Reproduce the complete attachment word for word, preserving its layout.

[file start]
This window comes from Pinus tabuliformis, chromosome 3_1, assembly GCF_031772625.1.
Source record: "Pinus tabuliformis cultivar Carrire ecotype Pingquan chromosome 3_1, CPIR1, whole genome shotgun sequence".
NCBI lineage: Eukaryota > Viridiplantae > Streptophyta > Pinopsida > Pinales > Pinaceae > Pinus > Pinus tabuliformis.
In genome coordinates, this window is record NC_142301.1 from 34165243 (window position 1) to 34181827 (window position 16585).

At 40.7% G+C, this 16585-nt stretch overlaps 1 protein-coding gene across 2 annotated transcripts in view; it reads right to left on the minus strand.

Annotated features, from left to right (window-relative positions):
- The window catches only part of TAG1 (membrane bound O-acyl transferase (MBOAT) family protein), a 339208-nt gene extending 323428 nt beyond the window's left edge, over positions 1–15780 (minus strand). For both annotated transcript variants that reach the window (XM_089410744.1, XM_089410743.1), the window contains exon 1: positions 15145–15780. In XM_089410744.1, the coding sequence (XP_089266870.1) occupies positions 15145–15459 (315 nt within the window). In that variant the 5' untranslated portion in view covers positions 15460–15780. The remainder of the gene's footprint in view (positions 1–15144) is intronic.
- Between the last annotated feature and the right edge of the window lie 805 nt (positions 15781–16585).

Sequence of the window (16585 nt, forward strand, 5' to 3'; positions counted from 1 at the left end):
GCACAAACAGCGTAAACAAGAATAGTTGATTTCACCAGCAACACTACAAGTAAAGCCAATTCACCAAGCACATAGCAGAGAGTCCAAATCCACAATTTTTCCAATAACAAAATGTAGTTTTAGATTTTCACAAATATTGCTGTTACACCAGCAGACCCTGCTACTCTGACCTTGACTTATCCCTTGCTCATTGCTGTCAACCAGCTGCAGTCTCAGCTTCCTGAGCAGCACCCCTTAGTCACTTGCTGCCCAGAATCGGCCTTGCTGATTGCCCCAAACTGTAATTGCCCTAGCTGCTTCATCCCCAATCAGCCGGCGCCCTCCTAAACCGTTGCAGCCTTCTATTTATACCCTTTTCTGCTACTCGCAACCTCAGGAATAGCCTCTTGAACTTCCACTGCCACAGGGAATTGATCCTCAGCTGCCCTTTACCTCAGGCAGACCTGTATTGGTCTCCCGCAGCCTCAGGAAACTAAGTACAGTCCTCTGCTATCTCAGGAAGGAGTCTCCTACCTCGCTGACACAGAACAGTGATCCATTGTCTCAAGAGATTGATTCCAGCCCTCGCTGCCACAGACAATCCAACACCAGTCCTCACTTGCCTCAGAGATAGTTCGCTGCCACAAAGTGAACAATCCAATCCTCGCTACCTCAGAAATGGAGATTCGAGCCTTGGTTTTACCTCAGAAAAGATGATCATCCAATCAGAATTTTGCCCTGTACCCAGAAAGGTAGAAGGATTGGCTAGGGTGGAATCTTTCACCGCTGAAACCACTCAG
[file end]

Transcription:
This window comes from Pinus tabuliformis, chromosome 3_1, assembly GCF_031772625.1.
Source record: "Pinus tabuliformis cultivar Carrire ecotype Pingquan chromosome 3_1, CPIR1, whole genome shotgun sequence".
NCBI lineage: Eukaryota > Viridiplantae > Streptophyta > Pinopsida > Pinales > Pinaceae > Pinus > Pinus tabuliformis.
In genome coordinates, this window is record NC_142301.1 from 34165243 (window position 1) to 34181827 (window position 16585).

At 40.7% G+C, this 16585-nt stretch overlaps 1 protein-coding gene across 2 annotated transcripts in view; it reads right to left on the minus strand.

Annotated features, from left to right (window-relative positions):
- The window catches only part of TAG1 (membrane bound O-acyl transferase (MBOAT) family protein), a 339208-nt gene extending 323428 nt beyond the window's left edge, over positions 1–15780 (minus strand). For both annotated transcript variants that reach the window (XM_089410744.1, XM_089410743.1), the window contains exon 1: positions 15145–15780. In XM_089410744.1, the coding sequence (XP_089266870.1) occupies positions 15145–15459 (315 nt within the window). In that variant the 5' untranslated portion in view covers positions 15460–15780. The remainder of the gene's footprint in view (positions 1–15144) is intronic.
- Between the last annotated feature and the right edge of the window lie 805 nt (positions 15781–16585).

Sequence of the window (16585 nt, forward strand, 5' to 3'; positions counted from 1 at the left end):
GCACAAACAGCGTAAACAAGAATAGTTGATTTCACCAGCAACACTACAAGTAAAGCCAATTCACCAAGCACATAGCAGAGAGTCCAAATCCACAATTTTTCCAATAACAAAATGTAGTTTTAGATTTTCACAAATATTGCTGTTACACCAGCAGACCCTGCTACTCTGACCTTGACTTATCCCTTGCTCATTGCTGTCAACCAGCTGCAGTCTCAGCTTCCTGAGCAGCACCCCTTAGTCACTTGCTGCCCAGAATCGGCCTTGCTGATTGCCCCAAACTGTAATTGCCCTAGCTGCTTCATCCCCAATCAGCCGGCGCCCTCCTAAACCGTTGCAGCCTTCTATTTATACCCTTTTCTGCTACTCGCAACCTCAGGAATAGCCTCTTGAACTTCCACTGCCACAGGGAATTGATCCTCAGCTGCCCTTTACCTCAGGCAGACCTGTATTGGTCTCCCGCAGCCTCAGGAAACTAAGTACAGTCCTCTGCTATCTCAGGAAGGAGTCTCCTACCTCGCTGACACAGAACAGTGATCCATTGTCTCAAGAGATTGATTCCAGCCCTCGCTGCCACAGACAATCCAACACCAGTCCTCACTTGCCTCAGAGATAGTTCGCTGCCACAAAGTGAACAATCCAATCCTCGCTACCTCAGAAATGGAGATTCGAGCCTTGGTTTTACCTCAGAAAAGATGATCATCCAATCAGAATTTTGCCCTGTACCCAGAAAGGTAGAAGGATTGGCTAGGGTGGAATCTTTCACCGCTGAAACCACTCAG